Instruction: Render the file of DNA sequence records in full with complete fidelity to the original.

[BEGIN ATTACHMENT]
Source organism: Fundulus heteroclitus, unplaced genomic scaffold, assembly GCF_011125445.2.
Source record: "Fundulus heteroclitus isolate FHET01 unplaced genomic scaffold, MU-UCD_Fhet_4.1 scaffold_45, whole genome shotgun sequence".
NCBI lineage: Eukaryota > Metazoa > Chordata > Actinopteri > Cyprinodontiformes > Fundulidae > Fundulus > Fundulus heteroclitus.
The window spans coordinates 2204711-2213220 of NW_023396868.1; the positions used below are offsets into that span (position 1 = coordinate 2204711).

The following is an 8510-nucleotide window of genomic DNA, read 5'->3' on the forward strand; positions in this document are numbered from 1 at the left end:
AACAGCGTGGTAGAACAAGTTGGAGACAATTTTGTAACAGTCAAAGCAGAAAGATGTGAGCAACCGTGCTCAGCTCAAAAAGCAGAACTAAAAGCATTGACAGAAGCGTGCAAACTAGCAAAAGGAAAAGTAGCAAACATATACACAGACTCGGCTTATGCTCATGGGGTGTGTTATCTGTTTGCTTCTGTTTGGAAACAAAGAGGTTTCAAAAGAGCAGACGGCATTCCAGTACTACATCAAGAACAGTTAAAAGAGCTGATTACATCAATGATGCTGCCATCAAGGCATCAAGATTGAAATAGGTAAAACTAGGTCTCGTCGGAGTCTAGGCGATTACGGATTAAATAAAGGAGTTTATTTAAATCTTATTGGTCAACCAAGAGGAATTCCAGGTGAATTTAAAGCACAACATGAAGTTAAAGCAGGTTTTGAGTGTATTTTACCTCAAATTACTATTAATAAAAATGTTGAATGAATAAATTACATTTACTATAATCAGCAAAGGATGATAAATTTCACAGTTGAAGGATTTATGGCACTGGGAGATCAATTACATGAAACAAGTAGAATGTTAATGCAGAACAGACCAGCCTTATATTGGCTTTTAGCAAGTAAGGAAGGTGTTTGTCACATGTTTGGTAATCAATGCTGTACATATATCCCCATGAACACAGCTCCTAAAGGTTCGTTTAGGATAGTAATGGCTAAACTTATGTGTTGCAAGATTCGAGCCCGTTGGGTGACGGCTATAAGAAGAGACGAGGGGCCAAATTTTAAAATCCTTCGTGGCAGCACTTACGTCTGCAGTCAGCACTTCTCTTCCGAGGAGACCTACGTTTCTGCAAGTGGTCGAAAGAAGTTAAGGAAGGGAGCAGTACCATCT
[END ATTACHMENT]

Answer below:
Source organism: Fundulus heteroclitus, unplaced genomic scaffold, assembly GCF_011125445.2.
Source record: "Fundulus heteroclitus isolate FHET01 unplaced genomic scaffold, MU-UCD_Fhet_4.1 scaffold_45, whole genome shotgun sequence".
NCBI lineage: Eukaryota > Metazoa > Chordata > Actinopteri > Cyprinodontiformes > Fundulidae > Fundulus > Fundulus heteroclitus.
The window spans coordinates 2204711-2213220 of NW_023396868.1; the positions used below are offsets into that span (position 1 = coordinate 2204711).

The following is an 8510-nucleotide window of genomic DNA, read 5'->3' on the forward strand; positions in this document are numbered from 1 at the left end:
AACAGCGTGGTAGAACAAGTTGGAGACAATTTTGTAACAGTCAAAGCAGAAAGATGTGAGCAACCGTGCTCAGCTCAAAAAGCAGAACTAAAAGCATTGACAGAAGCGTGCAAACTAGCAAAAGGAAAAGTAGCAAACATATACACAGACTCGGCTTATGCTCATGGGGTGTGTTATCTGTTTGCTTCTGTTTGGAAACAAAGAGGTTTCAAAAGAGCAGACGGCATTCCAGTACTACATCAAGAACAGTTAAAAGAGCTGATTACATCAATGATGCTGCCATCAAGGCATCAAGATTGAAATAGGTAAAACTAGGTCTCGTCGGAGTCTAGGCGATTACGGATTAAATAAAGGAGTTTATTTAAATCTTATTGGTCAACCAAGAGGAATTCCAGGTGAATTTAAAGCACAACATGAAGTTAAAGCAGGTTTTGAGTGTATTTTACCTCAAATTACTATTAATAAAAATGTTGAATGAATAAATTACATTTACTATAATCAGCAAAGGATGATAAATTTCACAGTTGAAGGATTTATGGCACTGGGAGATCAATTACATGAAACAAGTAGAATGTTAATGCAGAACAGACCAGCCTTATATTGGCTTTTAGCAAGTAAGGAAGGTGTTTGTCACATGTTTGGTAATCAATGCTGTACATATATCCCCATGAACACAGCTCCTAAAGGTTCGTTTAGGATAGTAATGGCTAAACTTATGTGTTGCAAGATTCGAGCCCGTTGGGTGACGGCTATAAGAAGAGACGAGGGGCCAAATTTTAAAATCCTTCGTGGCAGCACTTACGTCTGCAGTCAGCACTTCTCTTCCGAGGAGACCTACGTTTCTGCAAGTGGTCGAAAGAAGTTAAGGAAGGGAGCAGTACCATCT